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An appeal to the American people amid Super Typhoon Goni

On the United States' election day, 14-year-old Marshall Cedric Tuazon of typhoon-hit Philippines hopes Americans will spare a thought for him and millions of others at growing risk from extreme weather and rising seas.

Dear Americans,

I write to you from amidst Super Typhoon Rolly (Goni), one of the strongest typhoons ever recorded, which has displaced more than 400,000 fellow Filipinos and killed at least 16 people.

The world has been facing the impacts of climate change for many years now, and these impacts just keep on getting worse. I’ve always wondered what we, as citizens, can do to further advance climate action. 

I used to join the youth climate strikes in the streets but have to stop because of the pandemic. Being locked-down at home for months, I’ve spent hours online reading and listening to news from around the world. There’s been a lot of buzz about the US election and I’ve learned a great deal about how groups and activists are preparing for it.

From the hodgepodge of information I’ve seen, one of the things I thought would make a huge difference is if American citizens will vote conscientiously.

The next person to be elected into office will have a big role to play in addressing global crises such as the climate breakdown and the Covid-19 pandemic. It is crucial that before going out to vote, people have carefully studied each candidate’s platform and what they promise to do to help lessen the effects of climate change and pursue a recovery plan that values peoples’ and the planet’s well-being first. 

Go out and cast your ballots with the lives of the future generations – and people in vulnerable countries like us in the Philippines – in mind.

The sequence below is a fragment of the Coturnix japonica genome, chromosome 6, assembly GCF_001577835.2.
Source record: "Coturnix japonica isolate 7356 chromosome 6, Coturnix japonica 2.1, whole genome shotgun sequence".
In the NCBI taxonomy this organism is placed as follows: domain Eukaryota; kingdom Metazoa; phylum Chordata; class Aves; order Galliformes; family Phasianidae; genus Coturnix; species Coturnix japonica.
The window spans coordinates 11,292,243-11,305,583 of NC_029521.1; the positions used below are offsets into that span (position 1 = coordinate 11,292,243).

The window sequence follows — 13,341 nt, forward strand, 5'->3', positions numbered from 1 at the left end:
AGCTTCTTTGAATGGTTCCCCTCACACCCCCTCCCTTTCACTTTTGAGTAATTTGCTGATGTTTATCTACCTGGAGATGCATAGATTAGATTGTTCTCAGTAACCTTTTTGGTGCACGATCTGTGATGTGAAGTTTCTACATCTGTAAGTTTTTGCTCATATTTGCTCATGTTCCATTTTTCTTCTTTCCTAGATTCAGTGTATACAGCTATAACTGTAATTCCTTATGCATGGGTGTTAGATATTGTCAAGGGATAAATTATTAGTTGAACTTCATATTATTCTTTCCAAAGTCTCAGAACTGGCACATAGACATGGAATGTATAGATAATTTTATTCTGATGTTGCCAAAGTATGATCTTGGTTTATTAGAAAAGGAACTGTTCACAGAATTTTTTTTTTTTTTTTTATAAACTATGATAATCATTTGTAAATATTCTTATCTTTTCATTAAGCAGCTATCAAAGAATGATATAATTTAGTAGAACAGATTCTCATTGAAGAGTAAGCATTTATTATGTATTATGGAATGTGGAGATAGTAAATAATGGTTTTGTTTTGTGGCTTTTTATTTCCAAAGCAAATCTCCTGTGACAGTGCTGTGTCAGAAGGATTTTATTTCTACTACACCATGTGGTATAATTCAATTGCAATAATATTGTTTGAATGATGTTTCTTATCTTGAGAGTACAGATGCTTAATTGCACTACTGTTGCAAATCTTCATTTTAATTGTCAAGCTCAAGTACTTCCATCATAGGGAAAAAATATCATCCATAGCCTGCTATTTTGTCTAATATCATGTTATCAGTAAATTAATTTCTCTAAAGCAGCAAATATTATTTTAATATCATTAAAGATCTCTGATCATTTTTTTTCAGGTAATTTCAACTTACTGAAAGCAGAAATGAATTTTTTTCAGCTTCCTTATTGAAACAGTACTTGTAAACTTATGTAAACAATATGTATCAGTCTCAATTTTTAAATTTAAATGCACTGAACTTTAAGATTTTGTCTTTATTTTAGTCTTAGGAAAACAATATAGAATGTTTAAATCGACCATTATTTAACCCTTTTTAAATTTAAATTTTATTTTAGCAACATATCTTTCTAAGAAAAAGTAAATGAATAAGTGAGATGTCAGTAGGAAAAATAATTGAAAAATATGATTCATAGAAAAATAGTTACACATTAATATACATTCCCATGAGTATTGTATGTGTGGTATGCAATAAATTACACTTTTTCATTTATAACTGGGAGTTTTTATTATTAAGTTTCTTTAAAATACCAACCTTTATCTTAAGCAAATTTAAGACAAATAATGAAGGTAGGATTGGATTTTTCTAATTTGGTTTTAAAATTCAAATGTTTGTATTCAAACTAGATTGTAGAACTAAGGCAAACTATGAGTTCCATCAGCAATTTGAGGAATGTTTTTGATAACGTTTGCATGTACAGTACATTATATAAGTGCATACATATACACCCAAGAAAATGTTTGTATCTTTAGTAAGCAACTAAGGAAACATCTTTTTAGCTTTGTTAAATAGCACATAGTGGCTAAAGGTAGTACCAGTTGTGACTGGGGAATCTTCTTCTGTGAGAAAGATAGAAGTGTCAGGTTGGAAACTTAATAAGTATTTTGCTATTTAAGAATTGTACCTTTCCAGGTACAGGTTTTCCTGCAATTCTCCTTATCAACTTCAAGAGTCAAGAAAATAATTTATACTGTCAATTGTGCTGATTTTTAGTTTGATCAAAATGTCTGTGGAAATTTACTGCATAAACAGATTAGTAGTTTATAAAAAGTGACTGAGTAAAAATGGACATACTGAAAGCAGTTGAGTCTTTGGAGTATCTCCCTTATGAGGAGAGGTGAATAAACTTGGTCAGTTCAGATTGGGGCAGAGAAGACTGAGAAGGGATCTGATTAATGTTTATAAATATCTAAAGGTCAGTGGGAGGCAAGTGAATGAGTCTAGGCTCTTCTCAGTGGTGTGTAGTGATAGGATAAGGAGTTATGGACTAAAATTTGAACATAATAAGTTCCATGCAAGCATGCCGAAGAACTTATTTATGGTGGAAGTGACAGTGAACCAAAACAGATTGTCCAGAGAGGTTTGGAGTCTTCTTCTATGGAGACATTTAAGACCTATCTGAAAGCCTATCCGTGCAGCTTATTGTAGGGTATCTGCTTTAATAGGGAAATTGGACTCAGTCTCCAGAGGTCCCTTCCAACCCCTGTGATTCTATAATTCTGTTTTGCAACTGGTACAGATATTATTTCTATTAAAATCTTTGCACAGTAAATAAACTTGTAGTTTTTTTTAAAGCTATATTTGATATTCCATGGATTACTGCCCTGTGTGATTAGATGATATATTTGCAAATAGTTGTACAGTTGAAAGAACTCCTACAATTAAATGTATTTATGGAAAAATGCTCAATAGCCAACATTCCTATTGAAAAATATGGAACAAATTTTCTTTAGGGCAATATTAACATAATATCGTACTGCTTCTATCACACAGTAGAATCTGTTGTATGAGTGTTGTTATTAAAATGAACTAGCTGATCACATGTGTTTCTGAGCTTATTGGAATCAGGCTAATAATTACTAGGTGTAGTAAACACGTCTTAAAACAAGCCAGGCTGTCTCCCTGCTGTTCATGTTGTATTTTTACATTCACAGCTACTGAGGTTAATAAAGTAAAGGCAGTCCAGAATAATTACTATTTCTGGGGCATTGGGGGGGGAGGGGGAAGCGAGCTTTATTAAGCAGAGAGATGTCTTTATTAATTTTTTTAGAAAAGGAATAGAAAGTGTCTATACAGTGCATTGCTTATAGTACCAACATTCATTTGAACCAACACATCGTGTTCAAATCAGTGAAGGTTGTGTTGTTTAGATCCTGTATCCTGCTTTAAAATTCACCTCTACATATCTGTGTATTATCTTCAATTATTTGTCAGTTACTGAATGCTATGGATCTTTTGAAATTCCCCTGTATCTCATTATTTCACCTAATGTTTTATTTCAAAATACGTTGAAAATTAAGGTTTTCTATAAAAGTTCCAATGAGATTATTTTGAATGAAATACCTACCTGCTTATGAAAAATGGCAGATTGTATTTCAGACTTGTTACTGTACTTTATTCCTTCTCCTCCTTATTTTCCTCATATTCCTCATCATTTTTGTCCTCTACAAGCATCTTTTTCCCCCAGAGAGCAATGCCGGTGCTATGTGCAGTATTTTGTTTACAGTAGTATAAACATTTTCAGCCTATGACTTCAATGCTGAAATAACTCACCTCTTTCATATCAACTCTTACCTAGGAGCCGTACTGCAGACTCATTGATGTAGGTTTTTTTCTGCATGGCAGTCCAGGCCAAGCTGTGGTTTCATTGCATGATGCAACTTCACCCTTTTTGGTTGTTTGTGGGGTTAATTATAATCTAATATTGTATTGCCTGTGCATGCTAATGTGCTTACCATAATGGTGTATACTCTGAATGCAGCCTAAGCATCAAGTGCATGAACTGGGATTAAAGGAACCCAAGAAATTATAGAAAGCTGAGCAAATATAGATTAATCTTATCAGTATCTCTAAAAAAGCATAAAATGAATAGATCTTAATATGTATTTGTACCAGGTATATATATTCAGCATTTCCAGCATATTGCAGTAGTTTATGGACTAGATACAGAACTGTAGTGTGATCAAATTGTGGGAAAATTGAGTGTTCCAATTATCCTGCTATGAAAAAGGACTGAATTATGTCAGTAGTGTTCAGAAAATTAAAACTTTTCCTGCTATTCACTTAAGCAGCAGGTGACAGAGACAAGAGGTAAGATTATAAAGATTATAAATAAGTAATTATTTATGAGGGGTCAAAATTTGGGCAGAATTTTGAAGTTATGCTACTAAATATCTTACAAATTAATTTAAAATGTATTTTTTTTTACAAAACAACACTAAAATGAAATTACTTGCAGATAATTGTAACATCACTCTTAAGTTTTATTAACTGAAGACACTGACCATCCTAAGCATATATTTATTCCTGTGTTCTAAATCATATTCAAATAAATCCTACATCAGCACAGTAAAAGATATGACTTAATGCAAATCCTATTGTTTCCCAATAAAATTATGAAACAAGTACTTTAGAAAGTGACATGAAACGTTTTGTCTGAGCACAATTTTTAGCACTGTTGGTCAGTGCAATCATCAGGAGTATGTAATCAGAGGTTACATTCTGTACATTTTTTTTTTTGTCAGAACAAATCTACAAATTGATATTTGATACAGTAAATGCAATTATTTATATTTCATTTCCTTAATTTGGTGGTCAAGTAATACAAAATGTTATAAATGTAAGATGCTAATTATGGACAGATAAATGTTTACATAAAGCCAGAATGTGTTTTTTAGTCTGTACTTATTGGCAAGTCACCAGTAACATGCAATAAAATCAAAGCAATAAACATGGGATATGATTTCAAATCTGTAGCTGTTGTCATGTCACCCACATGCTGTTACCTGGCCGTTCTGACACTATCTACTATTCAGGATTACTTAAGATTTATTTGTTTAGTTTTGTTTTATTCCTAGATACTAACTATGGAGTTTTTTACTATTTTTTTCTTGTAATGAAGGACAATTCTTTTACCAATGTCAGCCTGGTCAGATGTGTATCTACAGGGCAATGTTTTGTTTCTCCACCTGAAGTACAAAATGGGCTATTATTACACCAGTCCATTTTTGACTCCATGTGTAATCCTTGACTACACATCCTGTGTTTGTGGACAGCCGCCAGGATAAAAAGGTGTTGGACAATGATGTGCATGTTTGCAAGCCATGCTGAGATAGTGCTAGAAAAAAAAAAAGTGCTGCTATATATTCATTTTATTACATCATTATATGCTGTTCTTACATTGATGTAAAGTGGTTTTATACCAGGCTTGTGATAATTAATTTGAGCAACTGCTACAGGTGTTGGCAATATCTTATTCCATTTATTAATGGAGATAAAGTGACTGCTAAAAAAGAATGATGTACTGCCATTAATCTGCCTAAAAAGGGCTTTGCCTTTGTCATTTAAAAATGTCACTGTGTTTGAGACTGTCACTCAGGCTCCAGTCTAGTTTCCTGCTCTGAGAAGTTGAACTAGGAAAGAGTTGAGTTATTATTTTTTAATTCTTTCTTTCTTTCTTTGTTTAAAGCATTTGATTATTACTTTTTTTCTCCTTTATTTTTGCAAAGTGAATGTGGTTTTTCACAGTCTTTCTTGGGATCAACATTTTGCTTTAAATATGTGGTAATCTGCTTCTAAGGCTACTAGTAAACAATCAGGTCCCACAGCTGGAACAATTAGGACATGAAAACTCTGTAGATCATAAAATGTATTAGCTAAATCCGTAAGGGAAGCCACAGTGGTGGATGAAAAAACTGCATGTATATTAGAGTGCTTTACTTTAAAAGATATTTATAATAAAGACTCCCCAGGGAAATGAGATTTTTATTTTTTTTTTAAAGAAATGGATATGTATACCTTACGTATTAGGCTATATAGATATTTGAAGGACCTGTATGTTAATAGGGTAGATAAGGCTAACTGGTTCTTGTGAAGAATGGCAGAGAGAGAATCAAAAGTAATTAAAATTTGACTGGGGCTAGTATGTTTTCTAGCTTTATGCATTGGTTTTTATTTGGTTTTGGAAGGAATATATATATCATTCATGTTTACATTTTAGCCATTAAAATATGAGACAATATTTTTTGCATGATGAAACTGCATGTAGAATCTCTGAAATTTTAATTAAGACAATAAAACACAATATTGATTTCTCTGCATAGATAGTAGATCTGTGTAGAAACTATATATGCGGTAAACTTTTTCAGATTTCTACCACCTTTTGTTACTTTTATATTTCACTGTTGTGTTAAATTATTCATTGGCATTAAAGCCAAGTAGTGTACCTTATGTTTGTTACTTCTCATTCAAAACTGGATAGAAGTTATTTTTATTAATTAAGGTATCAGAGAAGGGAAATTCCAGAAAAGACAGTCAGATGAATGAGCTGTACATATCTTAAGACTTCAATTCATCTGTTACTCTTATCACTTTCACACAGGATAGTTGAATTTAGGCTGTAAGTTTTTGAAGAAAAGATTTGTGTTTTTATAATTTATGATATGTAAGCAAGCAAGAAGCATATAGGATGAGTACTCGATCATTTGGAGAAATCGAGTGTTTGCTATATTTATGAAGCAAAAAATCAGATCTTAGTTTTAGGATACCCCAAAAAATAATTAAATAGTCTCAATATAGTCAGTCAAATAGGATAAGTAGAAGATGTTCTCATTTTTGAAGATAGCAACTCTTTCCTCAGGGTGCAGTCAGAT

In Asia, we are living the realities of climate change right now. It must have been the same for you, as I’ve read about Hurricane Zeta that has ripped through the United States.

I am only 14 years old and have already witnessed terrible typhoons. Typhoons this strong definitely have been compounded by the climate breakdown.

I am scared. And so are countless other children here. I fear and worry that typhoon after typhoon, we are robbed of a bright future by big corporations and politicians who only value money and endless growth for their businesses. But it is also because of that fear that we must all unite and continue the fight for climate action. We have to reclaim our future.

You might be wondering why someone like me who lives oceans away from the United States would be concerned with US elections. I learned from school that everything is related including our atmosphere so it doesn’t matter if I am in the Philippines. Everything is connected on this planet that we call home.

If you are an American citizen and can’t join protests for climate action, or can’t directly support groups that fight for climate justice, the one important thing you can do, if you are of age, is to vote.

Go out and cast your ballots with the lives of the future generations – and people in vulnerable countries like us in the Philippines – in mind. If you cannot vote, then spread the word. Tell your friends and family to think about what the candidates promise to do to fix the climate. Talk to them about why they need to vote, and why they need to vote for the candidate that has real climate action in their plan.

I know this year has been tough for everyone but we cannot give up. If I, a 14-year-old Filipino, can speak up about why we need to take climate action now and appeal to Americans to vote for a country leader who wants bold climate action, then you, too can take action in so many ways.

I will continue to fight for my future and for climate justice from where I live, because I refuse to let anyone rob me and my fellow youth of our right to live a decent life. 

We need leaders who listen to scientists and act with urgency. Science tells us that global emissions have to fall by half in a decade if we want to leave this planet healthy and habitable. And that means transforming our energy system away from dirty fossil fuels to renewable and sustainable energy.

So we need to act faster now. Or else we won’t have a place to call home anymore.

Marshall Cedric Tuazon is a 14-year old Filipino climate striker living in Quezon City, Philippines.

This story was published with permission from Thomson Reuters Foundation, the charitable arm of Thomson Reuters, that covers humanitarian news, climate change, resilience, women’s rights, trafficking and property rights. Visit http://news.trust.org/climate.

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